4. ^ Paul Foot "Cheers, Mr Revolution", The Guardian, 9 October 1999
  5. ^ "Recipients of the Prize 1969 – 2010", Deutscher Memorial Prize website
  6. ^ "Radio 4 – In Our Time – Greatest Philosopher – Karl Marx". BBC. Retrieved 4 June 2014.
  7. ^ Kidd, Patrick (17 January 2024). "The Times diary: So, farewell then Francis Wheen". ISSN 0140-0460. Retrieved 17 January 2024.
  8. ^ "Francis Wheen's diary: I've lost my appetite for vituperation". Retrieved 17 January 2024.
  9. ^ Liam O'Brien "Bonfire of the first editions: author loses life's work in garden shed fire", The Independent, 16 April 2012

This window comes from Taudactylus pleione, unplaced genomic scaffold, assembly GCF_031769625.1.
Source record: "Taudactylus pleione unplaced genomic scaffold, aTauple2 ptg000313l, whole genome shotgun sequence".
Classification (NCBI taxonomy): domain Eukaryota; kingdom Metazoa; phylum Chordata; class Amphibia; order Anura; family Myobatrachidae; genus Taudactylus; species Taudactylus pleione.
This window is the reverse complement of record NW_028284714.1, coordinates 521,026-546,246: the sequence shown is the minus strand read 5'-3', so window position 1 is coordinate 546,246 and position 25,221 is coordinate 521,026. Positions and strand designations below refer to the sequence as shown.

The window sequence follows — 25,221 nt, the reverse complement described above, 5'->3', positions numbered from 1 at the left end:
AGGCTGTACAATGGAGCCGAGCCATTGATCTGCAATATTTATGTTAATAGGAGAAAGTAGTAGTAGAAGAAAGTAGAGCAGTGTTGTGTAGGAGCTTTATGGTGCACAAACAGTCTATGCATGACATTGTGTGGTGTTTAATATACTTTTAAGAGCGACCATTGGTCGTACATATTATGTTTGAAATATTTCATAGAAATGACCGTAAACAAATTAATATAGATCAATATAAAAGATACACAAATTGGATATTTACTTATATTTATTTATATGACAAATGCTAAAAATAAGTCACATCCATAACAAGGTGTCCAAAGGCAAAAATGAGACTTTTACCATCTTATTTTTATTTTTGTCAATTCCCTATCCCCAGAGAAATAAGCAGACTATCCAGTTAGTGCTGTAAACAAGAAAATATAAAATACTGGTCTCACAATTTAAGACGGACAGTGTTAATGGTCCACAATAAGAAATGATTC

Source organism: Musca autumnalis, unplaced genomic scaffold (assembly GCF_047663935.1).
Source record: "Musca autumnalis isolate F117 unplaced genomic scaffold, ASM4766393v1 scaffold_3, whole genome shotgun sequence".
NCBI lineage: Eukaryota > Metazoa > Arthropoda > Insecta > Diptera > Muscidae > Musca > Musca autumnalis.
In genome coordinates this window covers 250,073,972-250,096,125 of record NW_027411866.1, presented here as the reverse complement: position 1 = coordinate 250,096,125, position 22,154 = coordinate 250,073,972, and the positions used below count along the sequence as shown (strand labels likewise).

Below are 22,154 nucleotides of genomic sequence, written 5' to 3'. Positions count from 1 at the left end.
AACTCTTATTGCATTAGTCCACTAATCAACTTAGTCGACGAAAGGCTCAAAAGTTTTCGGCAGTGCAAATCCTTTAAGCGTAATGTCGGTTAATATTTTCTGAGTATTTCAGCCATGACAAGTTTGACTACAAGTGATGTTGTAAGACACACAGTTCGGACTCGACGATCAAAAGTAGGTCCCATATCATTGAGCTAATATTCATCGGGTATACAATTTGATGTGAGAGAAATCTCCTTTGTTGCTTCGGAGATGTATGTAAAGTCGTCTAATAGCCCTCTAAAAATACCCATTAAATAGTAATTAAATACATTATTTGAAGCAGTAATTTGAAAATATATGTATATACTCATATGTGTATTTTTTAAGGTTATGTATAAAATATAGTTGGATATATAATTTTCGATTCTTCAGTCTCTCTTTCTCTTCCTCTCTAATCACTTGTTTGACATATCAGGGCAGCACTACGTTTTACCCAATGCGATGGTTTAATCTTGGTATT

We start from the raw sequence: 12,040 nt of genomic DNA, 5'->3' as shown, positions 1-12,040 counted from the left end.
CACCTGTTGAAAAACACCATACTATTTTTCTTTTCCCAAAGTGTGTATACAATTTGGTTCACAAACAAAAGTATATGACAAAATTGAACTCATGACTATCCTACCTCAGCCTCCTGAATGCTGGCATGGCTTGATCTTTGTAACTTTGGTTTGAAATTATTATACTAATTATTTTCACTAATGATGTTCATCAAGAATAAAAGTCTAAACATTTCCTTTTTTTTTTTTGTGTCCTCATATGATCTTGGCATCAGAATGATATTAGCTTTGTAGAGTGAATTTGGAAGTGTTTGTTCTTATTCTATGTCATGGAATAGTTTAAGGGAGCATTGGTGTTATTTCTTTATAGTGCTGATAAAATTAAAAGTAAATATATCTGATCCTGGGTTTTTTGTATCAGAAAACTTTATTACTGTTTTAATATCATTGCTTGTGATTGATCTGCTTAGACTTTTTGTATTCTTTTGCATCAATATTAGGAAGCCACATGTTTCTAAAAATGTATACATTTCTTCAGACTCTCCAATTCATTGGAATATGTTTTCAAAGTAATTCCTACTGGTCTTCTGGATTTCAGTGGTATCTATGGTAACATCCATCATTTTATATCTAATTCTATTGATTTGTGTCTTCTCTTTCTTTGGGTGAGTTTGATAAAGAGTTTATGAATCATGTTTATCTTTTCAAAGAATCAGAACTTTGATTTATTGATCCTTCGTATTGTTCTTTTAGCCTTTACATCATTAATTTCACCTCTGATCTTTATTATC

10. ^ Julia Jones "They Took His Life and Threw it on a Skip", opendemocracy, 12 May 2012
  11. ^ If Iain Duncan Smith, my lookalike, wins, I may have to leave the country, or use the Wella hair-dye I bought, New Statesman, 10 September 2001
  12. ^ "BBC pays out over Wilson drama", The Guardian website, 4 April 2007.
  13. ^ "Falkland Victory is Tainted", Francis Wheen. The Pittsburgh Press, 19 June 1982
  14. ^ "Our Supporters Include.." Republic. Retrieved 22 March 2015.
  15. ^ "The Euston Manifesto – The Euston Manifesto". 11 September 2001. Retrieved 18 April 2012.
  16. ^ "...columnists such as Nick Cohen, Francis Wheen and Christopher Hitchens, who argued for the overthrow of Saddam Hussein as an act of anti-fascist solidarity with the opposition activists and trade unionists of Iraq." Martin Bright "The Politics Column", New Statesman, 24 April 2006. Retrieved 8 March 2013.